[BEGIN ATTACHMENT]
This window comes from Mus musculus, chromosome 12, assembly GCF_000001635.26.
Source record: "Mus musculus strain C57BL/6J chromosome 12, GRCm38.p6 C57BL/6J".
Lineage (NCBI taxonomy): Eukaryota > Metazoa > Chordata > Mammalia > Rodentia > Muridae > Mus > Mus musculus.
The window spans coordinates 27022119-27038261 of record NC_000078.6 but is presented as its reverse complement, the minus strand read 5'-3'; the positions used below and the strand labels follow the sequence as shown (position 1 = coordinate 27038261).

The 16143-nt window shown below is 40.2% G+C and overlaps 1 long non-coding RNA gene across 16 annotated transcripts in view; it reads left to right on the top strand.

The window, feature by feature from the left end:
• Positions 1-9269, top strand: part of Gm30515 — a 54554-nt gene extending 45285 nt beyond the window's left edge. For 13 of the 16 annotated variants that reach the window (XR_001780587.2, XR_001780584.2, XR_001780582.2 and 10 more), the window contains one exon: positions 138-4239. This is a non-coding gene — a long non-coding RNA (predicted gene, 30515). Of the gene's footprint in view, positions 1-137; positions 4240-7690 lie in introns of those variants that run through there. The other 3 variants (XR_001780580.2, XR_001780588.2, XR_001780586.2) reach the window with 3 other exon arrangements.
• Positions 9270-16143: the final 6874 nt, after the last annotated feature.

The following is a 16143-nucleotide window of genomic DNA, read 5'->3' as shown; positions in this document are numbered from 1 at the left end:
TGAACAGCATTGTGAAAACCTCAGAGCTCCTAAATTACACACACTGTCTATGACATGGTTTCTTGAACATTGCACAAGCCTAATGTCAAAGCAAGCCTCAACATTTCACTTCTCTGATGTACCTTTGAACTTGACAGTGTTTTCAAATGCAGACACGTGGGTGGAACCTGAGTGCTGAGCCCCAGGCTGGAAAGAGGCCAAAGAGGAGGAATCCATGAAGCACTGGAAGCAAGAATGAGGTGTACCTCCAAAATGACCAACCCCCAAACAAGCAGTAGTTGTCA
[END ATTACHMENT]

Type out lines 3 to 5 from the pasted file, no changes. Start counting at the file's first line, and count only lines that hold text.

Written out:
Lineage (NCBI taxonomy): Eukaryota > Metazoa > Chordata > Mammalia > Rodentia > Muridae > Mus > Mus musculus.
The window spans coordinates 27022119-27038261 of record NC_000078.6 but is presented as its reverse complement, the minus strand read 5'-3'; the positions used below and the strand labels follow the sequence as shown (position 1 = coordinate 27038261).

The 16143-nt window shown below is 40.2% G+C and overlaps 1 long non-coding RNA gene across 16 annotated transcripts in view; it reads left to right on the top strand.